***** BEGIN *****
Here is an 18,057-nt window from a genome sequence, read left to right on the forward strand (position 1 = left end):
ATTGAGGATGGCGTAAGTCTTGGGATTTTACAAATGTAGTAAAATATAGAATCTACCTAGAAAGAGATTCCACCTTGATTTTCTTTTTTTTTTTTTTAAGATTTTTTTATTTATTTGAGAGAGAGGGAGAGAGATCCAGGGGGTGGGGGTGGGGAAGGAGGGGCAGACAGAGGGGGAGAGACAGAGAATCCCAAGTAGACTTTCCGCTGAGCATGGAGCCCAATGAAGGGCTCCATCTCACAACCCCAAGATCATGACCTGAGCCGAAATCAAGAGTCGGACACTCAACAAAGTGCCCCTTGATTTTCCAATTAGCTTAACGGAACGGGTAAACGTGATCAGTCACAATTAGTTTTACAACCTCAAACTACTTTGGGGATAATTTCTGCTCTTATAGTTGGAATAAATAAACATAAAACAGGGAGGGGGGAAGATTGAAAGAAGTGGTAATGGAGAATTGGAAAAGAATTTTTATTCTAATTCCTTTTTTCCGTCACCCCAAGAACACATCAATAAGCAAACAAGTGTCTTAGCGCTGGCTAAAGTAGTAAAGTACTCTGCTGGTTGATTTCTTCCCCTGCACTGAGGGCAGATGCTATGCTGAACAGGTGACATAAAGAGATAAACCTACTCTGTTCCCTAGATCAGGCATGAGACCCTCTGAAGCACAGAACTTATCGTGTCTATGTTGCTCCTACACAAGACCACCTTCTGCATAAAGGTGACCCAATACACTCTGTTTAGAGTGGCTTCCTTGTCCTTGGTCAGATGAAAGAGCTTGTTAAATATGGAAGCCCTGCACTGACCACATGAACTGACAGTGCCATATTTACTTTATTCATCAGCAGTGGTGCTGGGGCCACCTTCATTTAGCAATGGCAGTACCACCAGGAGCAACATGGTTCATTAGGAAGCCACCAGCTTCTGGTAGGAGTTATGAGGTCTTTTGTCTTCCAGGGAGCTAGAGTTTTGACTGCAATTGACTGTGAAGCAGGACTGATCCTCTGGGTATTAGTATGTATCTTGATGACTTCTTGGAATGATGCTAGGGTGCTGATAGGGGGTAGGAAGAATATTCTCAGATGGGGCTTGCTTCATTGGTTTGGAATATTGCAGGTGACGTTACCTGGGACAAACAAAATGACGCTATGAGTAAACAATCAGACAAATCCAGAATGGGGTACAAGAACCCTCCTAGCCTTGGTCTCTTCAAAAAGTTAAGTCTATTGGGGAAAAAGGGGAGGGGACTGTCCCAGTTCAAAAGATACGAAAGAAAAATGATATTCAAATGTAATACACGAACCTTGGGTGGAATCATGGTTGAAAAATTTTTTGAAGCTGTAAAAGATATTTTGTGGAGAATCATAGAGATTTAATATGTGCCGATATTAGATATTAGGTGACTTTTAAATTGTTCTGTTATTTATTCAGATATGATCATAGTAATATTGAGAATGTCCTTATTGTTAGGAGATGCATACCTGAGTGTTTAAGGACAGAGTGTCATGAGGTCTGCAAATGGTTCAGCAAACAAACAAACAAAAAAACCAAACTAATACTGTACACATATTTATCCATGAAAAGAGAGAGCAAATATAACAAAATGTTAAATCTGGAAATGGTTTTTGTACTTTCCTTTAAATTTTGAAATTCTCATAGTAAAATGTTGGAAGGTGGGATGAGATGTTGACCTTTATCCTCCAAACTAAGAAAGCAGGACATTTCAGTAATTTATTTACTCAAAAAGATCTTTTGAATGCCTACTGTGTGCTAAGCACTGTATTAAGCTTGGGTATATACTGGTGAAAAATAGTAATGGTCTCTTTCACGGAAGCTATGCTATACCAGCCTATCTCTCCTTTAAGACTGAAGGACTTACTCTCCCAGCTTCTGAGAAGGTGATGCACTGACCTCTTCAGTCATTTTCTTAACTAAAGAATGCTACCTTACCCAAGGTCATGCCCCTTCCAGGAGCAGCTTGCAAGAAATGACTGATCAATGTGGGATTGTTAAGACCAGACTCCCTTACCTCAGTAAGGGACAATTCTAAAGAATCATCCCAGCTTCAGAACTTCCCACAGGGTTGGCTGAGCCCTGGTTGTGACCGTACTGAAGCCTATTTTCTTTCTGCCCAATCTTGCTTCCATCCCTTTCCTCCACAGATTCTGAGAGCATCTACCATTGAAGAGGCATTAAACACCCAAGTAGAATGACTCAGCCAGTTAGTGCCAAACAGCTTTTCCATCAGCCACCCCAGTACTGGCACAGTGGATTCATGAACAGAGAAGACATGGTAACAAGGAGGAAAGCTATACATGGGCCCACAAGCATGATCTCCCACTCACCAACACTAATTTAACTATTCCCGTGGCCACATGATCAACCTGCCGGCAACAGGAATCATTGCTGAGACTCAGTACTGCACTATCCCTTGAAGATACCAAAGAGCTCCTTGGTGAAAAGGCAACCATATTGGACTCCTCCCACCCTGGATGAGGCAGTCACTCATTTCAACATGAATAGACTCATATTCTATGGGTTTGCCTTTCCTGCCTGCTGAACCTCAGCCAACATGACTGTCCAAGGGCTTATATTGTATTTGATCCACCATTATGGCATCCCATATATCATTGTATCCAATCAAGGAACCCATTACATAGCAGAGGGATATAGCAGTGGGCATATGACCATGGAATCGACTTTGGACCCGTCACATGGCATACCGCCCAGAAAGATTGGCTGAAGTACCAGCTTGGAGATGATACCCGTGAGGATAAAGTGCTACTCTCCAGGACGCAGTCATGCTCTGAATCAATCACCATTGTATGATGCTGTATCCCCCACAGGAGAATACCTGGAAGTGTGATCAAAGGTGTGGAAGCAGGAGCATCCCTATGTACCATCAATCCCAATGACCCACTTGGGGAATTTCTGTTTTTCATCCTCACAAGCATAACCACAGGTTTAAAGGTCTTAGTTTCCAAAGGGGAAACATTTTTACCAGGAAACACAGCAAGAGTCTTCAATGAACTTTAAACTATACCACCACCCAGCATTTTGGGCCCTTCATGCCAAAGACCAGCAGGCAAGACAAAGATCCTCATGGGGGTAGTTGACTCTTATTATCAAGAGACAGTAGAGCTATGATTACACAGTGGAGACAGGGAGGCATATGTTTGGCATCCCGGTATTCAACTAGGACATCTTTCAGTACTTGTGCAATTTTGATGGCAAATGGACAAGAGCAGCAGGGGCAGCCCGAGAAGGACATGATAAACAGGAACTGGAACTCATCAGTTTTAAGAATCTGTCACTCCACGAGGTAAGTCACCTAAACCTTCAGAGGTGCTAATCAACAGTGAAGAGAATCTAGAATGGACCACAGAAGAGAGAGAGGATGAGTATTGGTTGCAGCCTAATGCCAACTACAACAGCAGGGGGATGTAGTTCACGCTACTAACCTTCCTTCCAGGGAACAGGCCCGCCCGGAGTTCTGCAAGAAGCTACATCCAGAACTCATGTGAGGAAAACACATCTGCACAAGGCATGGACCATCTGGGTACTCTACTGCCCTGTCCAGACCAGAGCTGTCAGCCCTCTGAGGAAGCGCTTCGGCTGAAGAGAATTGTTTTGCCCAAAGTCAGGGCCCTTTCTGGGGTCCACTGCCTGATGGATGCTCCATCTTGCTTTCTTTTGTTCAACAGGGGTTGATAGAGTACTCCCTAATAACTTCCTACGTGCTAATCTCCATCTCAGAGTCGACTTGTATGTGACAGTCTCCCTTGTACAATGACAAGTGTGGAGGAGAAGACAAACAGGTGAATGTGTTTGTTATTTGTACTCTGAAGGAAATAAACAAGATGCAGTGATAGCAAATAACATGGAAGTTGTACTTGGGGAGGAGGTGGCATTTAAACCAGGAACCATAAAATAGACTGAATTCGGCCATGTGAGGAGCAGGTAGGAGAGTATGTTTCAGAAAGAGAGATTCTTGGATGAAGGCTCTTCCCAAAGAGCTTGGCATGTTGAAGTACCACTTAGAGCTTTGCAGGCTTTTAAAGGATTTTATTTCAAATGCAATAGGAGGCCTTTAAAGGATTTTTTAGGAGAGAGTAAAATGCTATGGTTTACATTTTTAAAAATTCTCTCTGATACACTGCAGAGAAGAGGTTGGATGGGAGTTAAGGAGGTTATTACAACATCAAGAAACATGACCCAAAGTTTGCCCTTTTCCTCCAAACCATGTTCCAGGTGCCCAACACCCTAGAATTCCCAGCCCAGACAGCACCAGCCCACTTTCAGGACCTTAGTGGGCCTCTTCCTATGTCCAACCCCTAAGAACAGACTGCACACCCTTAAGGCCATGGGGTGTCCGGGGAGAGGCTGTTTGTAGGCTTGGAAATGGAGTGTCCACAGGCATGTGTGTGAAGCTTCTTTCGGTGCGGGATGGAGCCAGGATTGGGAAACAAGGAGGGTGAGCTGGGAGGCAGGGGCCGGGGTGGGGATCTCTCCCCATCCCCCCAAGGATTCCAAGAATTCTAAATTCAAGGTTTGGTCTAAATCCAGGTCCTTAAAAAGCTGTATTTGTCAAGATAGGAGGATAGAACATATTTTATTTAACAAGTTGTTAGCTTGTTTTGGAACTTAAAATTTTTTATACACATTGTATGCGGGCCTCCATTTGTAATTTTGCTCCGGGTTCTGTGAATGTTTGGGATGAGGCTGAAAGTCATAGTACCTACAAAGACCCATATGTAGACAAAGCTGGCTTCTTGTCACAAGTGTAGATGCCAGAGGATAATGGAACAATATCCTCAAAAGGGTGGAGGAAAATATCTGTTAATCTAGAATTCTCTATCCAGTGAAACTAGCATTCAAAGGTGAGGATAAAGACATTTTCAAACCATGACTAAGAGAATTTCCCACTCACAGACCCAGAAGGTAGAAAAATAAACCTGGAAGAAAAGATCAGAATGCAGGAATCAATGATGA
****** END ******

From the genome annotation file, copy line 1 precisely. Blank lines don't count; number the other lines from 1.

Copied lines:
Here is an 18,057-nt window from a genome sequence, read left to right on the forward strand (position 1 = left end):